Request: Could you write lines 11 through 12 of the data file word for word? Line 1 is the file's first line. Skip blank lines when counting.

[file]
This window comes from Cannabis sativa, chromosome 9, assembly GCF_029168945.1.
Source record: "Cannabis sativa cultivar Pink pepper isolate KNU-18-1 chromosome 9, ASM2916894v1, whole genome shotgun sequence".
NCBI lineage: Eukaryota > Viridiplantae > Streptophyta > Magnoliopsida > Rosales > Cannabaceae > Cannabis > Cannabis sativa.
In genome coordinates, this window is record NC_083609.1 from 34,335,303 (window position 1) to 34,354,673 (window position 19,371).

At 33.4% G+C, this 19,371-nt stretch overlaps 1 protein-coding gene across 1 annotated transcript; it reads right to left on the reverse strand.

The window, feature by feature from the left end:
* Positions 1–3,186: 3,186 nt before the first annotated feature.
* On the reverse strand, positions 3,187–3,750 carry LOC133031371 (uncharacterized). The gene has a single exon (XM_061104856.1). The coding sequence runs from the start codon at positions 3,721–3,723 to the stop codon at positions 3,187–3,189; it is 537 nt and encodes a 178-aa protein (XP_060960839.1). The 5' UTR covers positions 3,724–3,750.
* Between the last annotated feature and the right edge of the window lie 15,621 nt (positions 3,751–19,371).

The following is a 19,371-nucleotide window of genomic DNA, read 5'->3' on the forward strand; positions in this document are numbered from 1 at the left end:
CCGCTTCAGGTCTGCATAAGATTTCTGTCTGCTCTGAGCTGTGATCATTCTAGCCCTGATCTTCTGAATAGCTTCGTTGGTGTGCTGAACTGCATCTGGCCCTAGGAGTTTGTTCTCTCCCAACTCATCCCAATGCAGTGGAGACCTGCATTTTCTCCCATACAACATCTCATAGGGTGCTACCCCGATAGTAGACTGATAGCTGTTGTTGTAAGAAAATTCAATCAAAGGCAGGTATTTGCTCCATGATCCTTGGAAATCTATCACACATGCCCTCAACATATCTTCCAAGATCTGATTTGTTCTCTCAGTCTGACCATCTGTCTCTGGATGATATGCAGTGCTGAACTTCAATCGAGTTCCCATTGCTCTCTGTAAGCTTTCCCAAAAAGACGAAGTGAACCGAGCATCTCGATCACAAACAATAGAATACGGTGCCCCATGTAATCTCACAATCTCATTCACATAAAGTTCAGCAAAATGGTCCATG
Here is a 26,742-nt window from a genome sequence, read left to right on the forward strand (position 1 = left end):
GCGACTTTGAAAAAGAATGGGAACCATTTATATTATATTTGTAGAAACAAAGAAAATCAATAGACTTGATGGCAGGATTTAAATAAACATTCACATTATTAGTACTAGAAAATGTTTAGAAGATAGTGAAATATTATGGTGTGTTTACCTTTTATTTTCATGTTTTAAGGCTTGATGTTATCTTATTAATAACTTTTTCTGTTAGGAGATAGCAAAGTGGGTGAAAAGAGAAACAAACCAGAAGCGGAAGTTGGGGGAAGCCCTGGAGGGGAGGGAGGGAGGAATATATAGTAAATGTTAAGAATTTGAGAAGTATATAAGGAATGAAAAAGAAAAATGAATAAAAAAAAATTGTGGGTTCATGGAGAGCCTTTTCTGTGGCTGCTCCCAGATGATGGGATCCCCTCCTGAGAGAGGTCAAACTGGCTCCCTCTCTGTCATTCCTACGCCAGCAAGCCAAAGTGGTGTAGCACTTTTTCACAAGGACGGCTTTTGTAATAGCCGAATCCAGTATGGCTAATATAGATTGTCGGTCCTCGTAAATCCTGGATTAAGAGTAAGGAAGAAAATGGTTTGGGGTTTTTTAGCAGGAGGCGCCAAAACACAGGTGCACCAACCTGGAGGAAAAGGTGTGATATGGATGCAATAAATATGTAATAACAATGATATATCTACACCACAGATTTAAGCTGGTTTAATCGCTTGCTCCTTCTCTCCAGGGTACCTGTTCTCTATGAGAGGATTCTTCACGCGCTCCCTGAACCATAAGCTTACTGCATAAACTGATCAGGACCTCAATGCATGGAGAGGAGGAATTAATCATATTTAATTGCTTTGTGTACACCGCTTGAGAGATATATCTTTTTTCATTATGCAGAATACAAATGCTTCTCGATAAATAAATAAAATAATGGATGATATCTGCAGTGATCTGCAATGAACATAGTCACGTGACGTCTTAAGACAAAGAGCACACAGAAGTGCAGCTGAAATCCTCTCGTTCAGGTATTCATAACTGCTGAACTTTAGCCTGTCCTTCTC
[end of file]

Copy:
CCGCTTCAGGTCTGCATAAGATTTCTGTCTGCTCTGAGCTGTGATCATTCTAGCCCTGATCTTCTGAATAGCTTCGTTGGTGTGCTGAACTGCATCTGGCCCTAGGAGTTTGTTCTCTCCCAACTCATCCCAATGCAGTGGAGACCTGCATTTTCTCCCATACAACATCTCATAGGGTGCTACCCCGATAGTAGACTGATAGCTGTTGTTGTAAGAAAATTCAATCAAAGGCAGGTATTTGCTCCATGATCCTTGGAAATCTATCACACATGCCCTCAACATATCTTCCAAGATCTGATTTGTTCTCTCAGTCTGACCATCTGTCTCTGGATGATATGCAGTGCTGAACTTCAATCGAGTTCCCATTGCTCTCTGTAAGCTTTCCCAAAAAGACGAAGTGAACCGAGCATCTCGATCACAAACAATAGAATACGGTGCCCCATGTAATCTCACAATCTCATTCACATAAAGTTCAGCAAAATGGTCCATG
Here is a 26,742-nt window from a genome sequence, read left to right on the forward strand (position 1 = left end):